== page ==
We know about Ded Moroz since the second half of the 19th century, but his canonical image, that relates to the New Year Celebrations and not the Christmas, was created in 1936, when this holiday returned to the Soviet Union.

Ded Moroz's prototypes are the folklore characters from Slavic fairy tales and St. Nicholas. He is a good-natured old man with a long white beard in a blue or red coat and with a cane and a bag of gifts in his hands. He rides the horse sleigh.
Russian Christmas Tree and Presents
What wishes do adults ask for on New Year's Eve?

We adults also make wishes on New Year's Eve, but we no longer write letters. We have to perform another ritual.

If you want your dreams come true you must formulate your wish in your head and ask for it in your thoughts when the clock on the tower of the Moscow Kremlin strikes 12 chimes. Some write it down on paper and in that case, they have to burn it, spread the ashes in their champagne glass and drink it – all these while the clock is still striking 12 chimes.

So that anyone won't confuse the time, all TV and radio channels broadcast the 12 chimes of Russia's main clock, the clock on the Kremlin's Spasskaia tower, also known as the Kuranty.

How we celebrate New Year today

Normally we start celebrating around 11pm, by that time the whole family gathers at the party table.

Shortly before midnight we drink for the Old Year, saying farewell to the past, and at 5 minutes to midnight we listen to the congratulations from the President of Russia on TV. The heads of state have been congratulating us since 1970. Right afterwards we drink the glass of desire listening to the 12 chimes and the national anthem.

Soon after that we congratulate each other with the arrival of the New Year.

These are the most exciting minutes of the holiday and at this moment we believe in all the best!
New Year Treat. Grand Douches Olga Romanova
New Year Treat. Watercolour by Grand Duchess Olga Romanova

Typical Russian New Year Dishes

What are the most popular dishes on our New Year tables?

Each family has its secrets and favorite dishes, but it seems that there are some that can be found almost everywhere.

Without a doubt, in the centre of each table you will find a bottle of champagne or sparkling wine and now you know why.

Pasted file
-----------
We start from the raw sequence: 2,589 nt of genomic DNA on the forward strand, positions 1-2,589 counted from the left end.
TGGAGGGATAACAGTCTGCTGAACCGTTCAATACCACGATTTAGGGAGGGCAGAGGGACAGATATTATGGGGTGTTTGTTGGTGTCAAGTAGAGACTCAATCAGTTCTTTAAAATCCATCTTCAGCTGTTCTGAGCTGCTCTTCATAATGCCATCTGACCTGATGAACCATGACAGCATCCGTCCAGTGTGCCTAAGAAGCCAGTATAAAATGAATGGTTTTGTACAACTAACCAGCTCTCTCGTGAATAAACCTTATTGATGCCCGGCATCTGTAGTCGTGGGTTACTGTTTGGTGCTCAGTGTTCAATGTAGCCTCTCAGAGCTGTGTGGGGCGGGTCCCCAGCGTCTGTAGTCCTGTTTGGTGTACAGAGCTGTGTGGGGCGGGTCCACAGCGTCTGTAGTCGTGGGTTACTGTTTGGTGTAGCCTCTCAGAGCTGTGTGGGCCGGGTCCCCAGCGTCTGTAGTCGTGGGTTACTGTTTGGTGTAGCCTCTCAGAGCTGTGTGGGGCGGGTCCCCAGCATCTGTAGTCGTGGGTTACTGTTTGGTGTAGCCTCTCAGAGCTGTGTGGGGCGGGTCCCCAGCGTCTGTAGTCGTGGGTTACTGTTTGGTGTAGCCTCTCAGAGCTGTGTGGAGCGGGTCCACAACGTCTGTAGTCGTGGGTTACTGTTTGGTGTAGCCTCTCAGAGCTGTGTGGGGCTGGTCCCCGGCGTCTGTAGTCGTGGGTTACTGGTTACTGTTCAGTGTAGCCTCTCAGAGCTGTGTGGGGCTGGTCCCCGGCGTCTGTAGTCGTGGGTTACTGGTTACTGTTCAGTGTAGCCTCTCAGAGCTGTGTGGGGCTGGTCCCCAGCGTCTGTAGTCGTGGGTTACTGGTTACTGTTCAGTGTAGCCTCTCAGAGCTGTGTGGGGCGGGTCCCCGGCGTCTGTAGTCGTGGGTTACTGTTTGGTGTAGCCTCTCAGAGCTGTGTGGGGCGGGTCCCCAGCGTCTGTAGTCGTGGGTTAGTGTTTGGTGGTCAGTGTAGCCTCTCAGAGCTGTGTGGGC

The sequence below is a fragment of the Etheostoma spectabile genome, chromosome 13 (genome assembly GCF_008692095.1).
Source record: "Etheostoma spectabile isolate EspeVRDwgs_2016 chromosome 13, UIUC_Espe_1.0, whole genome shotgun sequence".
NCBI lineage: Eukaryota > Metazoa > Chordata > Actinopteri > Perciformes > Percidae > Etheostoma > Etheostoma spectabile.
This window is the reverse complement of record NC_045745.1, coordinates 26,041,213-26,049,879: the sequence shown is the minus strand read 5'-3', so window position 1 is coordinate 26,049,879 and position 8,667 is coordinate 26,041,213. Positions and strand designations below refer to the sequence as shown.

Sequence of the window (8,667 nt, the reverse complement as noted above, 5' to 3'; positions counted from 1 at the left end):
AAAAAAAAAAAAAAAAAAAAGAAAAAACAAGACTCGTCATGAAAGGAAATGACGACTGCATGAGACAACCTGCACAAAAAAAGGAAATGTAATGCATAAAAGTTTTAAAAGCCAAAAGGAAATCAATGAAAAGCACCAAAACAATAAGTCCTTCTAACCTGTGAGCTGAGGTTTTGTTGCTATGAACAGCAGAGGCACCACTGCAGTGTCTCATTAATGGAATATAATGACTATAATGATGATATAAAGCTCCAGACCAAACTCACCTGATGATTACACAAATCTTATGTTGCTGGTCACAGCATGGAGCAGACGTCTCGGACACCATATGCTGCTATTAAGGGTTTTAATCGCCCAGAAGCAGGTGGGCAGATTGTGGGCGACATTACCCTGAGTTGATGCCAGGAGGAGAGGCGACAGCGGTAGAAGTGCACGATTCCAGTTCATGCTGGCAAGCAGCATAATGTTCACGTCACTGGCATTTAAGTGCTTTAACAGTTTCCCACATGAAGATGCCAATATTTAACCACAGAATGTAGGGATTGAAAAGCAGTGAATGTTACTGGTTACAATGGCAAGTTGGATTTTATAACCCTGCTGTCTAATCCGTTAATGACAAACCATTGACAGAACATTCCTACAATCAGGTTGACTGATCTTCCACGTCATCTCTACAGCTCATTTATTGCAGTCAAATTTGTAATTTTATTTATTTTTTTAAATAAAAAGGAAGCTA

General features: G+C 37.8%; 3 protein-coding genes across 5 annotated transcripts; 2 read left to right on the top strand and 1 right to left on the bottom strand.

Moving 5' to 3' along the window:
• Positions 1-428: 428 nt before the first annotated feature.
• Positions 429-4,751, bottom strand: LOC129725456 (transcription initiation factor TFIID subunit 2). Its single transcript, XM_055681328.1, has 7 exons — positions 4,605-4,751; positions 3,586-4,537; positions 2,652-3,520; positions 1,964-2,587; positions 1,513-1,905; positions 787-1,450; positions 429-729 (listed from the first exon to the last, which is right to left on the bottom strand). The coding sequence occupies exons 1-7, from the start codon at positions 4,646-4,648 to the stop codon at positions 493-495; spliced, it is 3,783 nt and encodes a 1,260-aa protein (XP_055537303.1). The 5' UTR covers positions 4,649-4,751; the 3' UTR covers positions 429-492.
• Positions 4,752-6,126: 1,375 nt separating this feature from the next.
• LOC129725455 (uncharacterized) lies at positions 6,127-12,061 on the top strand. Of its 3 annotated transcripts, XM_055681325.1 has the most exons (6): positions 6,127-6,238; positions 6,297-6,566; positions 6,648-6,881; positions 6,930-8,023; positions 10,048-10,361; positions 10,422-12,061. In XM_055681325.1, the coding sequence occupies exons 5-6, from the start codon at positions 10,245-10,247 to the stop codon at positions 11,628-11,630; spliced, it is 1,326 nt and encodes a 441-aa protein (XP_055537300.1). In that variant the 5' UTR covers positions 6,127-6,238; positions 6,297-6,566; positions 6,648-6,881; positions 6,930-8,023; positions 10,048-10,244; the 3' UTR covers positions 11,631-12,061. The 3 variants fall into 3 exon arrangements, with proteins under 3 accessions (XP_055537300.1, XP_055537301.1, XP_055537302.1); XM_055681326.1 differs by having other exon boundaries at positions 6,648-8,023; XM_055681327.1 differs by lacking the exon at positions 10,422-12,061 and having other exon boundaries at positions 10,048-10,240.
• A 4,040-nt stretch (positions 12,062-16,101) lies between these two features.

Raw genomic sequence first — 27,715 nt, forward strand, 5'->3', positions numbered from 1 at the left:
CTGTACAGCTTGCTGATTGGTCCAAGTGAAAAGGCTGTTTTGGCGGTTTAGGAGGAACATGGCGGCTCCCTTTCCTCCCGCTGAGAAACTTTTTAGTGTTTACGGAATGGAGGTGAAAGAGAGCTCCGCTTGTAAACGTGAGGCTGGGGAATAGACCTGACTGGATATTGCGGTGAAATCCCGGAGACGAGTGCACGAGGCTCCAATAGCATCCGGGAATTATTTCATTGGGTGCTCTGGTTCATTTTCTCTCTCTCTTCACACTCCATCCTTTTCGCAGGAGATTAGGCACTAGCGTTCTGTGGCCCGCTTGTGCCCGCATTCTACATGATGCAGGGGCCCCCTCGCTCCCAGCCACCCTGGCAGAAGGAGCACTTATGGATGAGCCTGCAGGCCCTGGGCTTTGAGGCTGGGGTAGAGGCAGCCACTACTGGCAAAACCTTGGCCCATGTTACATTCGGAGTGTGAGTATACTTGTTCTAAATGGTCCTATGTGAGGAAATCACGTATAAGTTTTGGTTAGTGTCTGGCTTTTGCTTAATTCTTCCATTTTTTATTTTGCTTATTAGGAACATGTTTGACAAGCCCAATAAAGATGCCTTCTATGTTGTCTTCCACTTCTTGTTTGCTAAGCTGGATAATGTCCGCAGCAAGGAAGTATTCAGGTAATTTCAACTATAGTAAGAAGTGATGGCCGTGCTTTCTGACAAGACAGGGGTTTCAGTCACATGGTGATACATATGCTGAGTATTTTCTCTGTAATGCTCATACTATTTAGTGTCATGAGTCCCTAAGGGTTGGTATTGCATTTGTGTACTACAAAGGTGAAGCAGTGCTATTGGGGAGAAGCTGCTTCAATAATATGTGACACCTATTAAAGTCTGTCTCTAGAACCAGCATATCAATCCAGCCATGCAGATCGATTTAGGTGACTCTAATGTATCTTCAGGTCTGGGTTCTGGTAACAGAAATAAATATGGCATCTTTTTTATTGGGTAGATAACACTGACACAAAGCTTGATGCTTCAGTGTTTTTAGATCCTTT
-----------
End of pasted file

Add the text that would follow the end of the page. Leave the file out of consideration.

New Year's champagne is a pre-revolutionary Russian tradition, most likely it came into use after the 1812 War against Napoleon, since then we have been throwing champagne corks into the air with great pleasure!
There are always tangerines on the table - the smell of tangerines for us is the aroma of New Year's Eve.

Now we would like to share with you the Recipe of Olivier Salad, a very popular salad, better known as the Russian salad abroad, even though it now has little in common with what they serve under this name in Europe.

Of course, we also make desserts for the main holiday of the year, but we do not have a mandatory dessert for everyone. For this year, we offer you to try our easy-to bake Honey Cake (Russian Medovik) with sour cream.

We hope that for this New Year's Eve there will be some typical Russian dish at your table or you make a wish in the Russian style!

Russian New Year Cartoons

Feel the festive magic now and watch a very popular Russian cartoon, where the characters celebrate the New Year. It is called Winter in Prostokvashino - enjoy it in English!
Enjoy the New Year in the Russian style! May we leave all the bad things in the current year and bring all the best to the next year. It seems that this year we will have to repeat it a few times!

And tell us how you celebrate it in your country!

Text by Karina Carusel Tours
By clicking on the button, you agree to our processing of your personal data. We will not share your data with the third parties. You can unsubscribe at any moment.